China is also expanding its “grey zone” warfare against Taiwan, which includes cyber attacks, repeated incursions of its air space and territorial waters, and diplomatic isolation to undermine Taiwan’s resolve and ability to resist.
Would America’s allies help defend Taiwan?
This persistent and escalating challenge by Chinese forces has demonstrated Taiwan’s inability to fully control its waters and air space. Beijing is continuing to build a fleet of amphibious capabilities to enable an invasion of Taiwan.
US pundits are also no longer confident the Americans would win in an outright war over Taiwan, with Washington’s top military officer in the region arguing one could happen within six years.
Taiwan lacks allies other than the United States, but Japan is mindful of the consequences of a US failure to defend Taiwan. Its ocean surveillance and coastal defence capabilities would be exposed if China took Taiwan. But Japan’s constitution precludes direct involvement in defending Taiwan.
Under its Anzus obligations, the US could call on Australia for military support to defend Taiwan. The mutual assistance provisions are not automatically invoked, but the implications of Canberra standing on the sidelines would be profound.
Warnings about rhetorical drumbeats of war remind us the US is no longer the world’s only superpower and suggest Australia should prepare for a more volatile world.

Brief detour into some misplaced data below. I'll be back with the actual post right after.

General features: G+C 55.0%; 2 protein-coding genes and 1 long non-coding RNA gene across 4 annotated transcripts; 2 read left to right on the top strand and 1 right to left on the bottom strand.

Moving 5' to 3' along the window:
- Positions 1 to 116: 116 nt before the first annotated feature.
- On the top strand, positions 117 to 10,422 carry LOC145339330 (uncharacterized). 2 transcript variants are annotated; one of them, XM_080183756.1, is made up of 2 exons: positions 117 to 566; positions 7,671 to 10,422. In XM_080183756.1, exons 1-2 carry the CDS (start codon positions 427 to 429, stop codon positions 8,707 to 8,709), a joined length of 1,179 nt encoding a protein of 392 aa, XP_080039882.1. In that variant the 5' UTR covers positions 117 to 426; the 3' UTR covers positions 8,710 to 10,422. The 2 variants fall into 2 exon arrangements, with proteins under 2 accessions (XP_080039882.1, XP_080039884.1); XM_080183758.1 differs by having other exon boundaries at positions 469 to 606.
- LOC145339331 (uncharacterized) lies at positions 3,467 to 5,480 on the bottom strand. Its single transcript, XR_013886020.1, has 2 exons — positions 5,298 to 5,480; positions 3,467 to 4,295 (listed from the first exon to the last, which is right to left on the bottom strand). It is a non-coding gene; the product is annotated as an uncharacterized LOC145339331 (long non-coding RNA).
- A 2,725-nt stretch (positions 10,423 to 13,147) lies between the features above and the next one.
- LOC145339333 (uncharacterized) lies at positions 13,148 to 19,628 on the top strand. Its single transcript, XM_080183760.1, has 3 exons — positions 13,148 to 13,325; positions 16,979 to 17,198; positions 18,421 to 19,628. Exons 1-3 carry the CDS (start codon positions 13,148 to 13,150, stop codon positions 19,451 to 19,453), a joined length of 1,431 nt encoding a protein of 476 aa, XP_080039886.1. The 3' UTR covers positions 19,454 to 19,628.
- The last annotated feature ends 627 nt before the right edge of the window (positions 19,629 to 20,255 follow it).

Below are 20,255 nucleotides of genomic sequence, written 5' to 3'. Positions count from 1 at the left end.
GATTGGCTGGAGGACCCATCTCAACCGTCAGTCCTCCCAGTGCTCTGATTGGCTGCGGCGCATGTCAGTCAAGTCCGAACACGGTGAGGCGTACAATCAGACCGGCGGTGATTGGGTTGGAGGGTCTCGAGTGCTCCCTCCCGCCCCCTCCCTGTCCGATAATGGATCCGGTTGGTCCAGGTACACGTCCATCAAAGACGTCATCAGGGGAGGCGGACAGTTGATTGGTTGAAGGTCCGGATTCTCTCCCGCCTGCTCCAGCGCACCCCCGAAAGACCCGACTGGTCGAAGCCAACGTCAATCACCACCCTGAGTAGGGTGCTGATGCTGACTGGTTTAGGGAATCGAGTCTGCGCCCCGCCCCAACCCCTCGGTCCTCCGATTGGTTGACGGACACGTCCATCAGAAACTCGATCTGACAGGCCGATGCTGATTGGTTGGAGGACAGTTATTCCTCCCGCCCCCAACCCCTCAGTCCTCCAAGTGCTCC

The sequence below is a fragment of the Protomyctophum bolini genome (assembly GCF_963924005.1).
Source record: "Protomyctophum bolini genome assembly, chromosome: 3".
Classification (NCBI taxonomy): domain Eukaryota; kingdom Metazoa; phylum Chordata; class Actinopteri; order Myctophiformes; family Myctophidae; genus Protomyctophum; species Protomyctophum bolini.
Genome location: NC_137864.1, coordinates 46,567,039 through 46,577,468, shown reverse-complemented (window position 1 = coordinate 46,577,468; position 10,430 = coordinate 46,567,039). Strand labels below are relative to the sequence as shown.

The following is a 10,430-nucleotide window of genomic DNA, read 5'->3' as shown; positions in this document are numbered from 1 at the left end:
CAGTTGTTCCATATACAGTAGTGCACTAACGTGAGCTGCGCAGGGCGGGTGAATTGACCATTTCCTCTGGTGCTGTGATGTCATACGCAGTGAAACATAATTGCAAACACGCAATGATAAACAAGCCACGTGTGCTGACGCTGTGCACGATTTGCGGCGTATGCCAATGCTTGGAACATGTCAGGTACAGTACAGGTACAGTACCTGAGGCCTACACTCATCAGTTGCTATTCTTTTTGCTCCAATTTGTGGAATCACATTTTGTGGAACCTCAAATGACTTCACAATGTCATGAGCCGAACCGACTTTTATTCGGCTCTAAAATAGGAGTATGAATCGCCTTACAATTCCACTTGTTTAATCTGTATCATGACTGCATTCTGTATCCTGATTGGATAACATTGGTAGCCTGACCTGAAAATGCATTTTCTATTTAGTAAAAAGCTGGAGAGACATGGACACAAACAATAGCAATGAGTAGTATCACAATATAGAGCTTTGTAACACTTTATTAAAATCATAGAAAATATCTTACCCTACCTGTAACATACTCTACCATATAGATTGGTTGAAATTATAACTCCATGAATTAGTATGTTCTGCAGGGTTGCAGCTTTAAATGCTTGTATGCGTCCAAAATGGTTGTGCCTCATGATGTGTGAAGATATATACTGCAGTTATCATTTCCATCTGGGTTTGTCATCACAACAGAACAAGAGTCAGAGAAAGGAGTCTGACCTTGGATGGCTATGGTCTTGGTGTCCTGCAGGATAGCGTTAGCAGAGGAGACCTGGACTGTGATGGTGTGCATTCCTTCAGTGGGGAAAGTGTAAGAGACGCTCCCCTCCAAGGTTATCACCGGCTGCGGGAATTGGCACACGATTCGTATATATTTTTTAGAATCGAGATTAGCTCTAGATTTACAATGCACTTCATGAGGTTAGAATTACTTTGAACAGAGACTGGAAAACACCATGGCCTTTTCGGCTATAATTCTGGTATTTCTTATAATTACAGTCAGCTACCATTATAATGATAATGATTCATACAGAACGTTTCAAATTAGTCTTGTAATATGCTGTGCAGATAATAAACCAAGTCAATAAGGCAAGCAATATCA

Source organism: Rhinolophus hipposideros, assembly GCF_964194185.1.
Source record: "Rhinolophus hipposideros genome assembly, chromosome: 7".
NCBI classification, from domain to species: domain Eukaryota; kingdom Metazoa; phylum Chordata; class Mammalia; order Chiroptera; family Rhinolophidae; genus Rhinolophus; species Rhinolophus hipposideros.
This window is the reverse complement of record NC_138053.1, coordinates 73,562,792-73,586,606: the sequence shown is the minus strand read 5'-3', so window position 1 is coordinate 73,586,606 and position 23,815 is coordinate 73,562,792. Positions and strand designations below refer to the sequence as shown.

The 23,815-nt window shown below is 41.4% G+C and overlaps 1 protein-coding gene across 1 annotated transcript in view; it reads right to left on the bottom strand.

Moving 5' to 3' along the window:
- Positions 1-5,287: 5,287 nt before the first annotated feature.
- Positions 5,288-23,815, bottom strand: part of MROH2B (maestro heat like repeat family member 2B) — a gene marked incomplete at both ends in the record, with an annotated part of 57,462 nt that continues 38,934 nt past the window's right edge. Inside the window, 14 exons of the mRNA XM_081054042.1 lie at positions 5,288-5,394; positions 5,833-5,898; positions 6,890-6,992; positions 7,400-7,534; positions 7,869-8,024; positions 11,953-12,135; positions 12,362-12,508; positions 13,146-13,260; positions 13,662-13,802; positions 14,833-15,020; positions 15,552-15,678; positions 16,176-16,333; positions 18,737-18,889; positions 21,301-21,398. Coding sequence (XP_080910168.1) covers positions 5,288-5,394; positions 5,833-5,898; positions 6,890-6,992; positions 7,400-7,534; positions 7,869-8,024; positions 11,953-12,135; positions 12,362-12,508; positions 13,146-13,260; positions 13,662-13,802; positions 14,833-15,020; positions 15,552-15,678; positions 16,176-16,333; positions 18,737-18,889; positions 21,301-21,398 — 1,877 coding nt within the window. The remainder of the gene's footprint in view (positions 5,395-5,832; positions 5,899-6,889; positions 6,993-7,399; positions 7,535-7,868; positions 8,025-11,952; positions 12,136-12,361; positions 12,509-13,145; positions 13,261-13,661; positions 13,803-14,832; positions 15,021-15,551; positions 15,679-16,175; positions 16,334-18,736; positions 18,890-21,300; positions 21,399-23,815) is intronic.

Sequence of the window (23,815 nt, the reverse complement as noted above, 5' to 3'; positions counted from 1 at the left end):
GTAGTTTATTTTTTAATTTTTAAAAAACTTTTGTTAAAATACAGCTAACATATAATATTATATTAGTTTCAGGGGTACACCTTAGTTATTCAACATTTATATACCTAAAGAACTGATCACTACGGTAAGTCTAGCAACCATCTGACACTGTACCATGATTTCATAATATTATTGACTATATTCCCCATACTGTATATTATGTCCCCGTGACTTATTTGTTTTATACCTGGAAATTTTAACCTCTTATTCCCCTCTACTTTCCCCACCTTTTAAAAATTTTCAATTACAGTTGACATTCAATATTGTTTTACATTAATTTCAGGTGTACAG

Rather than rely solely on the US, Australia should bolster its own defence capabilities. At the same time, it should collaborate more with regional partners across Southeast Asia and beyond, particularly Indonesia, Japan, India and South Korea, to deter further belligerence and mitigate the risk of tensions escalating into open war.
Tony Walker, La Trobe UniversityAustralians woke up to the freelancing advice this week that “drums of war” were beating louder in their neighbourhood, according to the country’s top security official.
It is hardly news that regional anxiety is rising as the countries of the Indo-Pacific scramble to accommodate China’s surging power and influence.
However, an essay by Michael Pezzullo, Home Affairs secretary that spoke publicly of a possible war with an unnamed adversary, ventured into territory not previously traversed by government officials.
It appears not to have had the imprimatur of Prime Minister Scott Morrison. Morrison did not repudiate Pezzullo’s remarks, nor did he endorse them. He said Australia’s goal was to “pursue peace and stability” and a “world order that favours freedom”.
This is what Pezzullo, whose responsibilities include the domestic spy agency the Australian Security Intelligence Organisation, said in a message to his staff without directly mentioning the dragon in the room — China.
In a world of perpetual tension and dread, the drums of war beat sometimes faintly and distantly, and at other times more loudly and ever closer […] until we are faced with the only prudent, if sorrowful course — to send off, yet again, our warriors to fight the nation’s wars.
These words, untethered from any immediate threat, might have been put aside, but their timing has helped focus attention on the security challenges facing Australia at a moment of considerable strategic uncertainty.
The change of administration in Washington, along with a continuing deterioration in relations between Canberra and Beijing, has further unsettled Australia’s national security calculations in an age of regional uncertainty.